Does Homebrewing lead to cancer?

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madscientist451

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A new study says that drinking alcohol, including moderate consumption, leads to many different kinds of cancer.
I know that my own consumption of beer, wine and cider has gone up since
I've been making those things at home.
I also know brewers that make 10-15 gallon batches, have 4 taps going in a kegerator all the time and drink way more than I do.
The study says seven pints a week should be the upper limit.
So what does everyone think, should everyone slow down on the drinking or is this study nothing to worry about?
I have been reducing my drinking lately, before this study came out, mostly to try to shed a few pounds but also too try to feel better.
Here's a link to the study:
https://www.theguardian.com/society/2016/jul/22/alcohol-direct-cause-seven-forms-of-cancer-study
 
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madscientist451

madscientist451

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It's to the point that the next headlines will be "Being Alive Causes Cancer."




Stop living now if you want to avoid cancer... :ban:
Everything.....gives you cancer, there's no cure there's no answer....
(Joe Jackson)

[ame]https://www.youtube.com/watch?v=ggWNfAKfcPE[/ame]
 

oceanic_brew

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Odds are people are on this forum in the pursuit of creating a quality homemade product or out of admiration for well made commercial examples which for some is out of distaste of the mass produced inferior products out there.

That same mentality could never have any confident opinion on every second "study" that comes out.


At least this is how I'll justify my cancer beer.
 

TorMag

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Life gives you cancer. I say Fok em all and have another home brew.
 

MrBJones

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Actually, homebrew contains copious amounts of one of the most dangerous - even lethal - substances known to man -- dihydrogen oxide, or DHMO for short.

Each year, Dihydrogen Monoxide is a known causative component in many thousands of deaths and is a major contributor to millions upon millions of dollars in damage to property and the environment. Some of the known perils of Dihydrogen Monoxide are:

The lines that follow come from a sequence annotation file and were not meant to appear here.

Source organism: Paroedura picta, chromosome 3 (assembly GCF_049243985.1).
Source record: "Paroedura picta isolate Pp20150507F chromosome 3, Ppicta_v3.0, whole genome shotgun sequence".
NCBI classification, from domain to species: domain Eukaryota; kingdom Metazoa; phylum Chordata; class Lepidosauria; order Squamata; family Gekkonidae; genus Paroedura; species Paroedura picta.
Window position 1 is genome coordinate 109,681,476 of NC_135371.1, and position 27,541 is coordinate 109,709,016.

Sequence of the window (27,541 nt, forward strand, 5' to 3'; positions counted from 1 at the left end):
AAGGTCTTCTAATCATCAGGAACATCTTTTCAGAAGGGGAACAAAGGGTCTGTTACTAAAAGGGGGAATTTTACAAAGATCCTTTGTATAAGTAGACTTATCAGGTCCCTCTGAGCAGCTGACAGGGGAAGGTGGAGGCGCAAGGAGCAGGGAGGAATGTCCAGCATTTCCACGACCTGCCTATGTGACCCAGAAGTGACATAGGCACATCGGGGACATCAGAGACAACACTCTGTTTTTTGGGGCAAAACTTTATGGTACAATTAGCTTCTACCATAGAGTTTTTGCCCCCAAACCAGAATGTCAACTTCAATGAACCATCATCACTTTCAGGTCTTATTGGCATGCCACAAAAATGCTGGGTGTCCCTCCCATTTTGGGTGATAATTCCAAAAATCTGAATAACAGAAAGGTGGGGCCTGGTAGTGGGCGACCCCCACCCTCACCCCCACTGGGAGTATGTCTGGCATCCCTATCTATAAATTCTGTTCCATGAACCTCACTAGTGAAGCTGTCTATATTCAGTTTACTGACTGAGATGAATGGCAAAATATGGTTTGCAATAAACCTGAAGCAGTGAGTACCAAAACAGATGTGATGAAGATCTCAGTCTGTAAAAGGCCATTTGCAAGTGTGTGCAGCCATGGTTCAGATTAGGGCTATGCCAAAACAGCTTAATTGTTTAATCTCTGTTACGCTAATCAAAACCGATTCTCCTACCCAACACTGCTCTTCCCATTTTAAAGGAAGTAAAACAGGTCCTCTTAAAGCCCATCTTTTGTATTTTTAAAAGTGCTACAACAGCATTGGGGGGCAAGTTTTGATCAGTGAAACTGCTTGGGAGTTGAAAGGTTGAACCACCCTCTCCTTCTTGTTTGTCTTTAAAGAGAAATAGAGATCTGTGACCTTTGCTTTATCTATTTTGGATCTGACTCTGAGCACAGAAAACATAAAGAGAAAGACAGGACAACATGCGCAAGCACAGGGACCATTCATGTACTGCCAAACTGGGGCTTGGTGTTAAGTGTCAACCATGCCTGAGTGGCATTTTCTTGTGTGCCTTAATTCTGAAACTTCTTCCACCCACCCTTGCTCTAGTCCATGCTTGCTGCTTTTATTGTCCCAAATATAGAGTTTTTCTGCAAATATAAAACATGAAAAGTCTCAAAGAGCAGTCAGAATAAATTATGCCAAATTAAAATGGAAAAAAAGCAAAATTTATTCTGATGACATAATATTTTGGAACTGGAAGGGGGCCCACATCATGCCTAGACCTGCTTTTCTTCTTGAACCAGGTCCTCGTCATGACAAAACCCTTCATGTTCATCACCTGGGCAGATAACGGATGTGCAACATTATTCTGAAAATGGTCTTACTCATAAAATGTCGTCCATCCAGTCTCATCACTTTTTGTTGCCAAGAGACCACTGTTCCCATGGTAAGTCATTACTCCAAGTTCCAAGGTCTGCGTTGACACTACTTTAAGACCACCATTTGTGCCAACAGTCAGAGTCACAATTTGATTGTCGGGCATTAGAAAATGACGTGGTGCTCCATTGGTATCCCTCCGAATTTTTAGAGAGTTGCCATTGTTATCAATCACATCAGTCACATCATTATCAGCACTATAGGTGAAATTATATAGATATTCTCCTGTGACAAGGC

• Death due to accidental inhalation of DHMO, even in small quantities.
  • Prolonged exposure to solid DHMO causes severe tissue damage.
  • Excessive ingestion produces a number of unpleasant though not typically life-threatening side-effects.
  • DHMO is a major component of acid rain.
  • Gaseous DHMO can cause severe burns.
  • Contributes to soil erosion.
  • Leads to corrosion and oxidation of many metals.
  • Contamination of electrical systems often causes short-circuits.
  • Exposure decreases effectiveness of automobile brakes.
  • Found in biopsies of pre-cancerous tumors and lesions.
  • Given to vicious dogs involved in recent deadly attacks.
  • Often associated with killer cyclones in the U.S. Midwest and elsewhere, and in hurricanes including deadly storms in Florida, New Orleans and other areas of the southeastern U.S.
  • Thermal variations in DHMO are a suspected contributor to the El Nino weather effect.

For more info on DHMO, please visit www.DHMO.org
 

BrewerBrad82

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Actually, homebrew contains copious amounts of one of the most dangerous - even lethal - substances known to man -- dihydrogen oxide, or DHMO for short.

Each year, Dihydrogen Monoxide is a known causative component in many thousands of deaths and is a major contributor to millions upon millions of dollars in damage to property and the environment. Some of the known perils of Dihydrogen Monoxide are:
  • Death due to accidental inhalation of DHMO, even in small quantities.
  • Prolonged exposure to solid DHMO causes severe tissue damage.